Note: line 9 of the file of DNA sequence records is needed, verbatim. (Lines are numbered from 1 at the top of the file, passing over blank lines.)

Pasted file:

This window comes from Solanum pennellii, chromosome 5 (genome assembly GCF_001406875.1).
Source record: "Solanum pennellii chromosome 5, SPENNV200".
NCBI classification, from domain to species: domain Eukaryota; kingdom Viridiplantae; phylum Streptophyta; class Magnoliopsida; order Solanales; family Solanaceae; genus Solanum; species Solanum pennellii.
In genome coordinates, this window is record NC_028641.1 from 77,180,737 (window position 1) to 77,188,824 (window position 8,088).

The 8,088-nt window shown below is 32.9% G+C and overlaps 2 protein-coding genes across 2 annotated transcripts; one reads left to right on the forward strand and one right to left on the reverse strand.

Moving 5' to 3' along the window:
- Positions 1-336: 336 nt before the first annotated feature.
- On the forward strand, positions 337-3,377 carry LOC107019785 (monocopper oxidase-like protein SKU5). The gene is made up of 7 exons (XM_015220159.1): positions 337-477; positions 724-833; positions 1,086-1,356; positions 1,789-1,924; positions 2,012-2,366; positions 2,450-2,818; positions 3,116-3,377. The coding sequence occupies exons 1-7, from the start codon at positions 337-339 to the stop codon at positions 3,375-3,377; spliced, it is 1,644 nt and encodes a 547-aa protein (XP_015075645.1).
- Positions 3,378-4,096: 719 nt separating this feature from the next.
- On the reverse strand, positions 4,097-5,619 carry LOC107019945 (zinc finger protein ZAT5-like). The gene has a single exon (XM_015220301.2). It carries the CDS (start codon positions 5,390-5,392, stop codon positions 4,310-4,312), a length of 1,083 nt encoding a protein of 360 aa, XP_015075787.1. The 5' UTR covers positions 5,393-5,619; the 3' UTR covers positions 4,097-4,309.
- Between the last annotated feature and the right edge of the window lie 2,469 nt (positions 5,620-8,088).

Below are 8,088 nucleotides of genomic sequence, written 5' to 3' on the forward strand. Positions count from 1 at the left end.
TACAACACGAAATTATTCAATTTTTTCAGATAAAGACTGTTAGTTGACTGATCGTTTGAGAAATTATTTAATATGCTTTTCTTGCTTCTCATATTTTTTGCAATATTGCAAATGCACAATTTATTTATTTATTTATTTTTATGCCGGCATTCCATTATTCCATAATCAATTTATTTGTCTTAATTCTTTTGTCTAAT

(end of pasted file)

- Positions 3,378-4,096: 719 nt separating this feature from the next.